Burst mode, where your camera keeps taking photos as long as you hold down the shutter button, is handy when you’re trying to take action, sports, wildlife, or any other kind of photos where the subject is moving quickly. There’s a knack to doing it right, so let’s dig in.

Previsualize Your Image

When you’re using burst mode, you don’t have a lot of time to think about the photo as you take it. Instead, you have to do all your thinking before the shot. You need to consider everything from your camera settings to how you want to compose the final image.

Start by visualizing how you want the final image to look (in photography this is called previsualizing) and then start making the necessary decisions. Some of the most important things to think about are:

In the sequence of shots below, I knew I wanted my friend Will to kick up a spray of snow and have the mountain in the background. I skied down first and got into position so he could get up some speed. Since I wanted the background in focus, I needed to use a narrow aperture and a fast shutter speed. It was a sunny day, so a 17mm lens with aperture priority mode set to f/8 and an ISO of 200 took care of that.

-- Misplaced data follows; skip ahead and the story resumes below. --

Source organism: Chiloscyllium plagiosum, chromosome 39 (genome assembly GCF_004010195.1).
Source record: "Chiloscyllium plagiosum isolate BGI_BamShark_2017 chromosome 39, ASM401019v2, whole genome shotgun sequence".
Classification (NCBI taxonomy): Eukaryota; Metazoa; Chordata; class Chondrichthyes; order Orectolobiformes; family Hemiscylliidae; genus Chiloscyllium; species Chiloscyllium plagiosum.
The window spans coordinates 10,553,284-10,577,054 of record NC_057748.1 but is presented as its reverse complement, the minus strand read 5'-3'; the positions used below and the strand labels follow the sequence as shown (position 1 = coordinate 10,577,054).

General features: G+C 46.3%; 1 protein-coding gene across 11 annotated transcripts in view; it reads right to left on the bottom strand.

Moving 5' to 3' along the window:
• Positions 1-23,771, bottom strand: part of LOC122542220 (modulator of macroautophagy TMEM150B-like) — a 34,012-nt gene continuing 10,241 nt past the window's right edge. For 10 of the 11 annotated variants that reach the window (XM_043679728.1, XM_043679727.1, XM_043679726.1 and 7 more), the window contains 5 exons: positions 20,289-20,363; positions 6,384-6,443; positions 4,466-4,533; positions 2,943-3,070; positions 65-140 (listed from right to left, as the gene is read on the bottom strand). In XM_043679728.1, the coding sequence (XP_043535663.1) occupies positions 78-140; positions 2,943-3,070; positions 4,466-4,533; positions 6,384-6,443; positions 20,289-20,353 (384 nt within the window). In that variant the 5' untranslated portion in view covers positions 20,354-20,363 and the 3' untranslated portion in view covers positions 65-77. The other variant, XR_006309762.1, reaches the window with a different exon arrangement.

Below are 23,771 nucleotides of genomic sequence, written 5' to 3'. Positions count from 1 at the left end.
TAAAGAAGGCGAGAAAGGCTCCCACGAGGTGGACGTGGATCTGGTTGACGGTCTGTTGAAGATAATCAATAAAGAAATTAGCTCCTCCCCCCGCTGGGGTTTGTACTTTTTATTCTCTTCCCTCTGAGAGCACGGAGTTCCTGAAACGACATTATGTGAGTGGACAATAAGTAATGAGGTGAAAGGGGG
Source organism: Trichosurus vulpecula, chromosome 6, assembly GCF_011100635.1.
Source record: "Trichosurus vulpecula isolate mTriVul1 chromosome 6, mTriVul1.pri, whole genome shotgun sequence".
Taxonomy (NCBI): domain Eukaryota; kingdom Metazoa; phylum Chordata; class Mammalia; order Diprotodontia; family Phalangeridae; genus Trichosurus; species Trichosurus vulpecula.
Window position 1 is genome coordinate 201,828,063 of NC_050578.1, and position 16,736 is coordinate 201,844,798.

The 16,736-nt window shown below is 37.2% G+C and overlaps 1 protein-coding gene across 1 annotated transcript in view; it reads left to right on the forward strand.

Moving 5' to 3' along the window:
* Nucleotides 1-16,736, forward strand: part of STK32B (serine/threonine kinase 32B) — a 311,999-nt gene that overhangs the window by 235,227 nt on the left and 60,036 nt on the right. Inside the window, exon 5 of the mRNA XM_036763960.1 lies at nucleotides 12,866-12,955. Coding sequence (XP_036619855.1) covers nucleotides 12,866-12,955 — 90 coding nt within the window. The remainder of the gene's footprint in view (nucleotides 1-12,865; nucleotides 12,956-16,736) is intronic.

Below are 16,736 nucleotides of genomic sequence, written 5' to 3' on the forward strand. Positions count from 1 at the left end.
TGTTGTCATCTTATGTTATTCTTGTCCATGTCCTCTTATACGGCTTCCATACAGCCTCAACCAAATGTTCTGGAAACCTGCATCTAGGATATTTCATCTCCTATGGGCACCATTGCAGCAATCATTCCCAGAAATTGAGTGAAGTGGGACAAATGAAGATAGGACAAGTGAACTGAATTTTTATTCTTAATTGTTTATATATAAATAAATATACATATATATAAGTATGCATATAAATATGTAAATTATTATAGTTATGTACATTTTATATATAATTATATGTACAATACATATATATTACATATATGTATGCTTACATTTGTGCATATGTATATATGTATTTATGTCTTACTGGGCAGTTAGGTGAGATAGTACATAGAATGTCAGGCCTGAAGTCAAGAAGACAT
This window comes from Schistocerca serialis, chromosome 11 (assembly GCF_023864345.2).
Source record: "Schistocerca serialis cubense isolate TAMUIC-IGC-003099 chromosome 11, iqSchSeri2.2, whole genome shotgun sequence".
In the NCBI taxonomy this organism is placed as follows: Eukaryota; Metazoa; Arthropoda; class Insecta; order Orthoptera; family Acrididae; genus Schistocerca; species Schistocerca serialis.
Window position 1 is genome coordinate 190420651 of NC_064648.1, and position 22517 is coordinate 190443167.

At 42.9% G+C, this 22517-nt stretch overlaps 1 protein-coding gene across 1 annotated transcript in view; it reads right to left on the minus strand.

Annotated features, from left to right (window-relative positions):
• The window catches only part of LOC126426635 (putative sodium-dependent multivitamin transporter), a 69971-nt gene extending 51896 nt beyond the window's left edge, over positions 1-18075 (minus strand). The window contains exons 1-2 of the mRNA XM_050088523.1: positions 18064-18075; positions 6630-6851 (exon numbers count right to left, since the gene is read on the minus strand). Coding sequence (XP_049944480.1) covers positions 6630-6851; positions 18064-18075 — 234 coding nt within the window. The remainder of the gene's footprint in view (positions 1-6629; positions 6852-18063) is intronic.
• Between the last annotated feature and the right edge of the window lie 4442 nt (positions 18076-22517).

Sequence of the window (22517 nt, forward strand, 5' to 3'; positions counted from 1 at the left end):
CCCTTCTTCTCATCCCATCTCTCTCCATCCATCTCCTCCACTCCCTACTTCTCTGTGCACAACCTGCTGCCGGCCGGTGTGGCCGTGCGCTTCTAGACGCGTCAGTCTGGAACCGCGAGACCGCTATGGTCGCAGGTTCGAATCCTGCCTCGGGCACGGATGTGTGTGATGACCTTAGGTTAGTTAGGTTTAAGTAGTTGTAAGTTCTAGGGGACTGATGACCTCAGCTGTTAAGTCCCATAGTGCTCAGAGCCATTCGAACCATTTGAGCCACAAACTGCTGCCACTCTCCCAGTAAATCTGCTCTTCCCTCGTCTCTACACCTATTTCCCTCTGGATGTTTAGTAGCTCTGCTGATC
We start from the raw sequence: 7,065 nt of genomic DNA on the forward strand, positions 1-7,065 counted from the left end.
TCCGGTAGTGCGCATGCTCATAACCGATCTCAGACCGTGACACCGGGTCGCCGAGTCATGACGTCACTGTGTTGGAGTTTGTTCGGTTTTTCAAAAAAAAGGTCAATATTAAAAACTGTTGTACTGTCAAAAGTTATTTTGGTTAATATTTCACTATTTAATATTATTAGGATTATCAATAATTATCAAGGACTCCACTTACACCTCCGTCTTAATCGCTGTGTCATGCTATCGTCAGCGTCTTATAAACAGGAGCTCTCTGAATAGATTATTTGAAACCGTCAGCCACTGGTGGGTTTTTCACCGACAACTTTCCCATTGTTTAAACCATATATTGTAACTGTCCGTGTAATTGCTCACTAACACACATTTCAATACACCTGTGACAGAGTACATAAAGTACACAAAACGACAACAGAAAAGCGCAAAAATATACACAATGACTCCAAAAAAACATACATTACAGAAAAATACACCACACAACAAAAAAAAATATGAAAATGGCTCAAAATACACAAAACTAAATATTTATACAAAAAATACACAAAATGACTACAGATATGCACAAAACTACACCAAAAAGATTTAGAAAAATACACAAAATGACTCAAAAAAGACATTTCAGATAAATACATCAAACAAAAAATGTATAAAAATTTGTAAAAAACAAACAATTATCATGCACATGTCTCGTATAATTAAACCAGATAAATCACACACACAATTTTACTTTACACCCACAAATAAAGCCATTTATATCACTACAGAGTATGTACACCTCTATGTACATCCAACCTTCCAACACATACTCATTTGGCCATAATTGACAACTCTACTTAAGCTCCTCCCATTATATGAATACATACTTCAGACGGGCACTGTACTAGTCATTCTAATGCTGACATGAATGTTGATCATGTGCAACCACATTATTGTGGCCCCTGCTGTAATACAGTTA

Once he started skiing, it was too late for me to change anything, which is why it’s essential that you make sure you’re in the right position and have your settings dialed in first.

Use the Right Focus Mode

Getting focus right is one of the big secrets to shooting photos in burst mode. Beginners often miss focus entirely, or their camera is in the wrong mode, so it locks focus for the first shot and then either stays focused on the (now wrong) spot or slows down the burst while searching for a new focus spot. There are a few ways to solve these issues.

The best way to focus for bursts is actually to prefocus on the spot where you expect the subject to be and then switch to manual focus mode. This way, autofocus can’t get in your way at all. That’s what I did in these photos of my friend Jeremy dropping off a cliff.

Unfortunately, this technique only works if the subject is moving horizontally across the frame and so staying in the same plane of focus. If the subject is moving toward or away from you at all, you’ll need to use autofocus.

Most cameras have three autofocus modes:

  • Single Autofocus (One-Shot AF on Canon and AF-S on Nikon), which finds focus once and then stays locked.
  • Continuous Autofocus (AI Servo on Canon and AF-C on Nikon), which continually tracks moving objects.
  • Hybrid Autofocus (AI Focus on Canon and AF-A on Nikon), which combines the two; if a subject moves your camera will track it, but it will try to stay locked.

For burst photography, you pretty much need to use continuous autofocus. The other modes are likely to cause you problems.

Even within continuous autofocus, your camera may give you more options buried in the menu. With my camera, I can choose from different modes based on what kind of moving target I’m tracking. Dig in, and see if your camera lets you choose between consistent or erratic subjects and then pick the most appropriate for your subject.